Jing et al. (191) discovered that air pollution is an importantcontributing factor of asthma and exacerbation in Shanghai. In theirstudy on acute effects of air pollution, they investigated airpollution effects on asthma hospitalization in Shanghai. Globalinitiative reports for Asthma in 2004 revealed that asthma is beenestimated to affect 300 million people and kills one in every 250people per annum. It creates substantial economic and health careburdens on the country. Asthma is more prevalent in higher citieslike Shanghai as compared to developing cities. Asthmatic populationin China has reached 30 million according to Jing et al. (201), withShanghai listed amongst the risk factors. This study is yet anotherrevelation of how air pollution contributes to health issues.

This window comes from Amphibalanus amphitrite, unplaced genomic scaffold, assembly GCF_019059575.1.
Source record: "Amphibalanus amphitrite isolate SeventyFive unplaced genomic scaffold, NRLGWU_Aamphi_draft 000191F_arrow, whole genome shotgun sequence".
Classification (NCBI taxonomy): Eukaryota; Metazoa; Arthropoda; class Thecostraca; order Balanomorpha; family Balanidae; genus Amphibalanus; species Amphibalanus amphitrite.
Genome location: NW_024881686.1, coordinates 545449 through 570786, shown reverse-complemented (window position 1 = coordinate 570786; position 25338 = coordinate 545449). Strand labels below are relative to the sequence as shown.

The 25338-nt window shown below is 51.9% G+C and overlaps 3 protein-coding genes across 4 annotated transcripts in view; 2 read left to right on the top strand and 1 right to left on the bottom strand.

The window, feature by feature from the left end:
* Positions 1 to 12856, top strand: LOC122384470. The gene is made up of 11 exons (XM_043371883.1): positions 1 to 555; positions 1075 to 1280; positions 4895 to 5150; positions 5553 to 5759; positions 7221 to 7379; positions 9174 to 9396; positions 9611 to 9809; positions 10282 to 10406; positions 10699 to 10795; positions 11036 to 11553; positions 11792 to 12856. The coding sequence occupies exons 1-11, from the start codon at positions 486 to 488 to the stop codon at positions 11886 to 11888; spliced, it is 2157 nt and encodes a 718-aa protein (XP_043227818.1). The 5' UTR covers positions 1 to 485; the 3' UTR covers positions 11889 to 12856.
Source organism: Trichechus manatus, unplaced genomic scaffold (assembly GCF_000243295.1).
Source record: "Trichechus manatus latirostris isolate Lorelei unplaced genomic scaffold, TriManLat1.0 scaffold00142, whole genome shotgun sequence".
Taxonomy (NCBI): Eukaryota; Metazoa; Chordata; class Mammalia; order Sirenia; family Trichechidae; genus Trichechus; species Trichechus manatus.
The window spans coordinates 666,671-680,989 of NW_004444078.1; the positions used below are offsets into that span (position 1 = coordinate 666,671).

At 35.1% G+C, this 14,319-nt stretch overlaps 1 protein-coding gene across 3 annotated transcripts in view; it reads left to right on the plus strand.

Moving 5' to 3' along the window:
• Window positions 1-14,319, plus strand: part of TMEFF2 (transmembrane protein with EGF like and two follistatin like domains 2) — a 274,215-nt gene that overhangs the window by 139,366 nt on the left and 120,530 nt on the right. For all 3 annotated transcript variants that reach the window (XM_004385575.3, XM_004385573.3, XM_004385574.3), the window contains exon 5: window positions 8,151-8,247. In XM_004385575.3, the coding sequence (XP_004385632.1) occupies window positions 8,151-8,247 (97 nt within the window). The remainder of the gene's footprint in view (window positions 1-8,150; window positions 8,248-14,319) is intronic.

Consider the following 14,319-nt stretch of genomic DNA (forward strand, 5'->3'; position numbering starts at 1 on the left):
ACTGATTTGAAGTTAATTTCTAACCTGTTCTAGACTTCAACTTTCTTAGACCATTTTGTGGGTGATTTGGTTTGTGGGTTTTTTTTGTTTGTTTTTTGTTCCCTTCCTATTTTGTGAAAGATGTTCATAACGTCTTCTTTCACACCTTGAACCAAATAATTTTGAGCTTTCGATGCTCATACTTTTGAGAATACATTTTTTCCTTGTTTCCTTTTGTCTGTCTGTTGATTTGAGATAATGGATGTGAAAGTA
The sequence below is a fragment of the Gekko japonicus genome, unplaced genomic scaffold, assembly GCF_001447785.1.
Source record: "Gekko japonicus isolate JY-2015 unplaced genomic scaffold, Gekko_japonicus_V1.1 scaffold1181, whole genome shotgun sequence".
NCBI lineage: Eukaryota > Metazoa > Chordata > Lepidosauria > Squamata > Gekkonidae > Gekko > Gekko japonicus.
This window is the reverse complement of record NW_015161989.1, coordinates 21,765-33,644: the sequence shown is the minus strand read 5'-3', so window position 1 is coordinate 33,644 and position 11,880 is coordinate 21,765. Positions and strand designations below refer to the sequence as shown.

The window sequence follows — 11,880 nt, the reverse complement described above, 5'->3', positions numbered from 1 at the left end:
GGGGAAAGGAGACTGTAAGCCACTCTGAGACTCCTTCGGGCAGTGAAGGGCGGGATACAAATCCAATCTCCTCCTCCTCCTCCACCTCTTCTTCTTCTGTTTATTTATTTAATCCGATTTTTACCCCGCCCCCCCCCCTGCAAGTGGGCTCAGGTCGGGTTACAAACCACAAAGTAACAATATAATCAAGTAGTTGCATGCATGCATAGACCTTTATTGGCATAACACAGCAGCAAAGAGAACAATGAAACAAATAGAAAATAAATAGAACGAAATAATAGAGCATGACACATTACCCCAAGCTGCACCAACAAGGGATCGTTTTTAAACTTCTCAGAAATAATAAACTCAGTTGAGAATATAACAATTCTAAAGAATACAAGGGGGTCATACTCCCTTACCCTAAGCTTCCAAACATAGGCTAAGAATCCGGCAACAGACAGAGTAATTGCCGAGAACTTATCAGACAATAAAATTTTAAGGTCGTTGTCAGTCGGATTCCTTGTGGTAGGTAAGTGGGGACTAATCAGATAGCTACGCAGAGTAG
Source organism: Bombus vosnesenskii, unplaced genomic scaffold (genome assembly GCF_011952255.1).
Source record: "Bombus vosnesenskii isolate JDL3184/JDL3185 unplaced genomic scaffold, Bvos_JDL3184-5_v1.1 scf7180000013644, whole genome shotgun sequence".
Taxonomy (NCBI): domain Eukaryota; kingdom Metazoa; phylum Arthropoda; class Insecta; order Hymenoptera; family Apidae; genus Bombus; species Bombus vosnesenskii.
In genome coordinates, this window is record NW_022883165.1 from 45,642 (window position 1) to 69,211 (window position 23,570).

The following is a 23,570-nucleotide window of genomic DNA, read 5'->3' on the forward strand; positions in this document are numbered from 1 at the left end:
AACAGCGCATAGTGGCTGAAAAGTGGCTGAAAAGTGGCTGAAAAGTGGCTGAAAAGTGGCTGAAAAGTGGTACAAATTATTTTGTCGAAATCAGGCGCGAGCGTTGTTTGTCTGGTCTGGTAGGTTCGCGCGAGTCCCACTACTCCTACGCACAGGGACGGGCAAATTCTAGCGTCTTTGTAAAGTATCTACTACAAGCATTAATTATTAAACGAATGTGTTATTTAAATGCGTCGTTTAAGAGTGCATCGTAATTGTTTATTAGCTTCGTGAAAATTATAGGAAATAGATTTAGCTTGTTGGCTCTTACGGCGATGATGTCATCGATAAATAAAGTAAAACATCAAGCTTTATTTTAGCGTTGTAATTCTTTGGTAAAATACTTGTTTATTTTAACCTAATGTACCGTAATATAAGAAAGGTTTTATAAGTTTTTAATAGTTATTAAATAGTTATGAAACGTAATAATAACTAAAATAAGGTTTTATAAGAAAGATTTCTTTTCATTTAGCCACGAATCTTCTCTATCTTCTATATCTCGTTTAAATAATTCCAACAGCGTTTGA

Higher mortality rates and deaths
Evidence from another study on air pollution showed that currentconcentrations of PM, SO2 and NO2 in the Shanghai atmosphere isdirectly associated to daily mortality. Gas pollutants in the airespecially SO2 are more closely associated with the risk of death(Kan and Chen 362). Concentration of these gases causes respiratorydiseases and cardiovascular ailments as well as weakens the bodymaking it more vulnerable to other diseases that can cause death.Long-term exposure to polluted air also decreases the life span andputs the health of individuals at risk.